The information in the paragraph above suggests and supports the theory that additional nonnative languages acquired after the critical period are stored differently in the brain than native languages. I think this explains why it is always L2s (for me and my friends) that pop up to fill in our blank spaces in Korean.

I started learning Spanish fairly young–you know, they teach you the days of the week and stuff when you’re in elementary school, and then I made Spanish my language concentration in middle and high school. When I was 18, I started learning some Jamaican Patois (mainly because I had a Jamaican boyfriend and wanted to understand him). In both languages, I got to the point where I could understand (most of ) conversations in real-time and understand the music of both languages, and to where I could express myself in both languages (although I’ve never needed to express myself in Jamaican Patois because everyone I know who speaks it code switches into English pretty much flawlessly).

However, by these events, and I admit I am using my own specific example in this case and would need to have a much less exclusive data sample to say anything conclusively; however, by these events, if Jamaican Patois is a separate language and not a dialect of English, then wouldn’t I be experiencing transfer from Patois as well, in the very least?

Then again, a paper by Ingrid Hendrick (2006) for the Teacher’s College, Columbia University, Hendrick writes that nonnative transfer can be dependent on the recency (which I did not know was a word) of language use and exposure, and in that case, I definitely have used/been exposed to far more Spanish than Patois in my life. Additionally, Hendrick writes that in the case of transfer, language learners most often borrow from the lexicons (vocabulary memory bank) of their nonnative languages, and there too, I have a much wider lexicon of words in Spanish than words in Patois (that are not also shared in English). Finally, Hendrick says that data suggests that language learners often experience nonnative language transfer when they are speaking, but they don’t want to use/sound like they’re using their native language. For my extent of knowledge of Patois, if I were to pull from my knowledge of it to fill in my Korean, I would basically sound like I was speaking Konglish, unless I wanted to adopt the phonology of Jamaican Patois, which would render me unintelligible to Koreans and is generally pretty rare as something that is transferred between nonnative languages.

So in conclusion….there is no conclusion. On the surface, the lack of transfer I’m experiencing could be used to suggest that Patois and English are organized in the same places in my brain, which could in turn suggest that Patois is a dialect of English and not a separate language. However, when explored beyond the surface even a little, there are several things that could explain the lack of transfer without challenging Patois’ language status. Therefore, at this point, the only thing that I can conclude is that I would need to study several folks who are not me but who are speakers of creoles to see if I can find anything more conclusive.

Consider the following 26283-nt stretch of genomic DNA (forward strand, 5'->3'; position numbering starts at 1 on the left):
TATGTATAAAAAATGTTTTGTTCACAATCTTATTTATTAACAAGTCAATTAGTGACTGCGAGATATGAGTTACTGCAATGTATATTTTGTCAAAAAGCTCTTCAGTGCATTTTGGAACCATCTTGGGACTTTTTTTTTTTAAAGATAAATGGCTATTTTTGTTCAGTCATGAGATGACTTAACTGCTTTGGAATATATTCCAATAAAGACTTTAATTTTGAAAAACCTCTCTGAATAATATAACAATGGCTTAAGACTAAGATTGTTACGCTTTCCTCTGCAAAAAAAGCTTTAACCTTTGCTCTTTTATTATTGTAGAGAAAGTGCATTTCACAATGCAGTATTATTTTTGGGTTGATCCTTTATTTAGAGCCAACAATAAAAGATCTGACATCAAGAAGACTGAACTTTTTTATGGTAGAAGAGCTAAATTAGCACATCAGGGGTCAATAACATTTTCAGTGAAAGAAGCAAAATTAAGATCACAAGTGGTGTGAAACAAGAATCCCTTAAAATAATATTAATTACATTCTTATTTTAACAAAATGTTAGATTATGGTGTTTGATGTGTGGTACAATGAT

At times, the academic process seems like just a whole lot of jumping through hoops as someone with more power and prestige than you dangles that carrot. Or brass ring. Whatever.

This was one of those nights.

As a part of my practicum, my practicum coordinator has to observe me teaching, and while I do understand it, and she is also very nice…at the same time I can never quite put out of my mind that she is the person with the power to say “No, you don’t get your degree.”

So with that in mind, I taught my advanced II grammar class, nervous as all h-e-double-hockeysticks.


I chose for her to observe this class, because I like the vibe of this class. The class is mostly made up of Saudis, and they are very congenial. They are also pretty forgiving; they help me help them.

But this is the same class that I got that “lose credibility” feedback with from before, and it is the same class that for some reason I just have this crazy-difficult time remembering their names.

I knew them last session, and the crazy thing is the class is pretty much the same, but I get their names mixed up and I have called students by the wrong name before.

This confusion of course only intensified because I was nervous, and I ended up getting confused on students whose names I know I knew.

One guy got so frustrated that he ended up muttering under his breath “he has a name” the next time I called on a student without using his name. I know dude. But I’m under a lot of pressure right now.

This does not bode well for Orals.

Then, of course because I was being observed, one student absolutely grilled me about the difference between adverb clauses and noun clauses. Like, this guy took me to task for every teacher who ever gave him an unsatisfactory explanation on the subject and he would not stop until he was un-confounded.

I think I helped, but it was a rough road.

Now I wait for my feedback.


Well, I’m on the East Coast, so Sandy brought to me a much-needed hurrication this weekend (thankfully, the storm didn’t bring more than the usual flooding to my area). During the first 3 days of my 4-day weekend, I laid around, watched marathon episodes of Happy Endings (hilarious BTW) and cleaned a little and studied a little. It reminded me of when I was a kid and I was perfectly content to lay and watch TV all day for days on end during summer vacation.

I was a very lazy kid.

Alas, I am no longer a kid. I am someone who is one month away from her M.A. and that means that there is always something to do, no matter how I neglect. So by day 4, I was vegged out enough to attack this Practicum thing again, and I reviewed all of my feedback and typed up all of my reflections.

It must have paid off, because today I kicked butt. I taught a lesson that really did go well, so much so that my mentor came over and told me good job before the lesson was even officially over (when they were working on their assignment).

This was a much-needed win, because the feedback I got from Friday was kind of a downer.

I told one of my friends about it, and he just kind of shrugged it off, saying “but what’s the fun in being perfect?”

I told him my type-A instincts say perfection is the fun in being perfect,

Agree to disagree.

Today, we went over MLA style in class, and I was pretty careful to make sure that I was knowledgeable and reinforcing form at all points. Plus, because it’s Halloween, there was an added level of comfort, and I could make the lesson themed (I opened with a “horror” story about a student who got caught plaigerizing). I could also keep it pretty light.